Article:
The Ministry of Lisa Copen

Lisa Copen, Founder of Rest Ministries which serves the chronically ill, shares about mothering, illness, ministry and more.

ARTICLE: 20 Ways Your Church Can Minister to the Chronically Ill in 20 Minutes or Less


20 Ways Your Church Can Minister to the Chronically Ill in 20 Minutes or Less
By Lisa Copen

Rest Ministries, the largest Christian organization that serves the chronically ill, recently did a poll, asking “List some of the programs or resources a church could offer to make it more inviting comfortable” Below is a sampling of the 800+ responses.

1. Encouragement emails.

2. Make an effort to confirm that the handicapped stalls in the restroom are functioning and clean.

3. Add padded chairs or cushions to make church easier to sit through. Room for wheelchairs is always a need and don’t forget to include extra places for family members.

4. An open attitude for a support group like HopeKeepers. It would make me feel very special that there was an understanding of needs that are not always visible.

5. More disabled parking, even if they are temporary spots.

6. An awareness on the part of the ushers that those arriving late may have difficulty walking or getting out of cars.

7. Ask volunteers to call people with chronic illness just to check on them when they don’t make it to services.

8. When suppers are given, recognize that I may need help getting my meal–or at least understand that I won’t be able to wait in a long line.

9. Be cautious when giving people big hugs. It can topple over or hurt the person.

10. Video tape of the service for DVD, don’t just do a live web cast. My computer doesn’t work that well.

11. Check out the church doors. Can someone with an illness open them with ease?  If not, install a mechanical button to push them open.

12. Stop telling me that if I truly believed and had faith I’d be healed by now. Please don’t go on and on about how good I look even though I know for a fact that I look terrible and miserable that day.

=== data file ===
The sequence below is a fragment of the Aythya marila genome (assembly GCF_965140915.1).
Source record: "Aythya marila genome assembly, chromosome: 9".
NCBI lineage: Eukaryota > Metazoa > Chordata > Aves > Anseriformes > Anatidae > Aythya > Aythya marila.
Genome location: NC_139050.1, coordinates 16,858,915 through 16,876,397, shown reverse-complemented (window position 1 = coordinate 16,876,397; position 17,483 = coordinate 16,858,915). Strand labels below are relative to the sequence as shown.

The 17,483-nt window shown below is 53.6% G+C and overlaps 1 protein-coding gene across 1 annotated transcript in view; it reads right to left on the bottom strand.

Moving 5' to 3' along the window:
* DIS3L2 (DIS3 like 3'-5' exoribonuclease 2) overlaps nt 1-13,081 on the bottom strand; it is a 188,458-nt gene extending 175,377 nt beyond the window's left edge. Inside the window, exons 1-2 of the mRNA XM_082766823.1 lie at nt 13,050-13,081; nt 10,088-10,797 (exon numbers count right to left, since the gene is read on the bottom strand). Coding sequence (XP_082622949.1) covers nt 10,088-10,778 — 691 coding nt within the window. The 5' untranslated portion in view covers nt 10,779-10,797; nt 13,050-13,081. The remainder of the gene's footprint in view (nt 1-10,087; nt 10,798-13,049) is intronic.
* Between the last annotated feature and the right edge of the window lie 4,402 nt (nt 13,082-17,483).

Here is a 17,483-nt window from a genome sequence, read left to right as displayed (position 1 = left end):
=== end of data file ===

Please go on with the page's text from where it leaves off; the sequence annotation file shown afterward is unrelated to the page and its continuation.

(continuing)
13. Offer me ways to serve within the church that can be performed regularly, but not on a set schedule. I still want to contribute, but I need some flexibility so that I can do a job when I feel well enough to do so.

14. Make the sermon notes available to download and print out so I can listen later or even just review what I didn’t catch the first time.

15. Acknowledge National Invisible Chronic Illness Awareness Week. A selection of books on the topic in the church bookstore would be nice. Rest Ministries has a top 100 list of Christian books for the chronically ill for some ideas.

16. Just talk about chronic illness! Mention it in sermons as one of the challenges many people face just like unemployment.

17. Have Christian volunteers from church that will clean house for small fee.  Some have offered to clean my house, but I cannot accept charity yet, but neither can I afford to pay a regular house cleaning service.

18. Help even a fraction with the cost of encouraging books and resources for the church library for the chronically ill.

19. Remember all of the caregivers in the church–not just caregivers of parents, but spouses and ill children as well.

20. Have copies of sermon for free on CD or computer.

Get a free list of 200 Ways to Encourage a Chronically Ill Friend from “Beyond Casseroles” by Lisa Copen, just signup for to HopeNotes invisible illness ezine at Rest Ministries. Lisa founded of Invisible Illness Week


  susan wrote @

please send me the roller coaster video so i can send it to my family and friends. i would love for them to get a better understanding of my disease. thanks, susan

  Janet Herschel wrote @

Adopting even a few of these suggestions would help those with pain or chronic conditions feel they are not forgotten, that they didn’t fall through the cracks in the minds of their church.

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